Mari Pangestu, 28 May 2011

Doha is stalled by gaps that are unbridgeable today. Indonesia’s Trade Minister argues that we need to be guided by priorities and pragmatism. We should develop a set of stepping stones that will help us complete the Doha Round eventually. We should identify the areas that are achievable in the very near future but which have an impact on development while building confidence for the continued journey to a successful Round. We should never lose sight of the final goal – completing the Doha Round as a single undertaking. In short, we are not looking for a “Plan B”; we are looking for a new way to execute Plan A.

Susan Schwab, 28 May 2011

The Doha Round has failed, according the former US Trade Representative Susan Schwab. This essay argues that prolonging Doha jeopardises the multilateral trading system and threatens future prospects for WTO-led liberalisation. Negotiators should salvage whatever partial agreements they can from Doha, and quickly drop the rest to ensure the December ministerial meeting focuses on future work plans rather than recriminations over Doha.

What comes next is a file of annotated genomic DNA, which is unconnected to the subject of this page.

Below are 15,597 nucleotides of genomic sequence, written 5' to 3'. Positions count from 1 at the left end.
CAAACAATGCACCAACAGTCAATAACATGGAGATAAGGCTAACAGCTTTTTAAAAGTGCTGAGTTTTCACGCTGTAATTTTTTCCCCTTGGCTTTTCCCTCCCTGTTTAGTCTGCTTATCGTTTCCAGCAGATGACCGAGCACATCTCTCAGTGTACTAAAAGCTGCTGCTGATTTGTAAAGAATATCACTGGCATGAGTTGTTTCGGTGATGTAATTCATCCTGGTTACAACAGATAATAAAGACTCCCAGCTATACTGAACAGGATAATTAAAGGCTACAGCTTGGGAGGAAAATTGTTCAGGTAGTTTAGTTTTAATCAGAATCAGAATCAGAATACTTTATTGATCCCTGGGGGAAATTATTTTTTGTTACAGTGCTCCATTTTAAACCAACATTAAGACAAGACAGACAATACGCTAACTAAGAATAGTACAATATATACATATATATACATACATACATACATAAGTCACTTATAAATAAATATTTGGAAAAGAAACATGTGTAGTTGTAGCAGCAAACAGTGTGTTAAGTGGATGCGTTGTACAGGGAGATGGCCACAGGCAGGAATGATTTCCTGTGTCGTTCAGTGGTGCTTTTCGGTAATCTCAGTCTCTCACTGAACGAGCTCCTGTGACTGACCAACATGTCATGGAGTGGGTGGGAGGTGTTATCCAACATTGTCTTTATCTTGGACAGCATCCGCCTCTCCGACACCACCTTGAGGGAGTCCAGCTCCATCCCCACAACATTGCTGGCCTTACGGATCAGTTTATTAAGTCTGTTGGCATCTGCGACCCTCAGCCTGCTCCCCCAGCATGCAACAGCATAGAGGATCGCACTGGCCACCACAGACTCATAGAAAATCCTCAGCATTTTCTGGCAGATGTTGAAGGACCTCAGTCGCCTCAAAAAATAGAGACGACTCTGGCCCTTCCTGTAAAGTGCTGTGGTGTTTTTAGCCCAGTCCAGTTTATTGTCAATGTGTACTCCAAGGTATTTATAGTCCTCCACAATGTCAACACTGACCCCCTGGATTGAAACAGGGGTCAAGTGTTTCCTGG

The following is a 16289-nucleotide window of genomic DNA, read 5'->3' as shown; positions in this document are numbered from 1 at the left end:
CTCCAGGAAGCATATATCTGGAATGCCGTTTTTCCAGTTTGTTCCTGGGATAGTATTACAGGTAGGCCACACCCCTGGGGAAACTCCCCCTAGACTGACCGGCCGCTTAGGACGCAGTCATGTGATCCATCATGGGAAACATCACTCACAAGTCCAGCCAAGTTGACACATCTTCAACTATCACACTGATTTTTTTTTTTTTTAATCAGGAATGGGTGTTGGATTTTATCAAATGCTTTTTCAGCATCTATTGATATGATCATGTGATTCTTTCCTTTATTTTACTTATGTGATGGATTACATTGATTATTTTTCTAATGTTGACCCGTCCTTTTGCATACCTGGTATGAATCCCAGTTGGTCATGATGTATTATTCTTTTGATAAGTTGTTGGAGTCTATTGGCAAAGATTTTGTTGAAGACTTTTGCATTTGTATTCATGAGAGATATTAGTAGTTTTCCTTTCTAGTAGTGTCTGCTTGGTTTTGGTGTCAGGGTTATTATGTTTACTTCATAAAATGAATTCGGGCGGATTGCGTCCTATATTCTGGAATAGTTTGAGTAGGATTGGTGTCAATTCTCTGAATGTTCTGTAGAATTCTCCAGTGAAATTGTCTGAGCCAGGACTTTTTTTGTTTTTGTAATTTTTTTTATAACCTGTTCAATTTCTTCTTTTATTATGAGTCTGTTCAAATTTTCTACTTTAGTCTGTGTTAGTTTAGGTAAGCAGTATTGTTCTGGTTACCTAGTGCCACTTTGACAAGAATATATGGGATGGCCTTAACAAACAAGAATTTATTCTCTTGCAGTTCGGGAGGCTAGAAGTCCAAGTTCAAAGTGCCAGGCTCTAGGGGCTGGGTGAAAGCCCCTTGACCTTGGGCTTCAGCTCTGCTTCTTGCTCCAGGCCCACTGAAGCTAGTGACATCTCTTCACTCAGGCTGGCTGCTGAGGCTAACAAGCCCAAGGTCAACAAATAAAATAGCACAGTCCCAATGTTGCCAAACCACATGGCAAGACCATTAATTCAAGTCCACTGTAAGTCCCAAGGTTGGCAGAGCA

Richard Baldwin, Simon Evenett, 28 May 2011

After 10 years of much progress and much frustration with the Doha Round, it is time to find a new approach to bring the negotiations to a successful conclusion. This essay argues that success would require four things implemented simultaneously: i) a Doha down-payment package agreed this year, ii) an understanding of how to reorganise continuing talks on the most contentious issues, iii) commencement of a WTO work programme on 21st-century trade issues, and iv) a bold initiative by middle power WTO members to try to unblock the talks.

Ujal Singh Bhatia, 28 May 2011

Hopes for finishing Doha in 2011 are fading fast. This essay suggests a three-track approach for moving beyond the Doha crisis. 1) Identify a package of “deliverables’ – parts of the Round that could be agreed by December 2011. 2) Assemble a package of contentious issues for ongoing negotiation with clear terms of reference. 3) Establish a work programme to consider WTO institutional reform and forward-looking issues.


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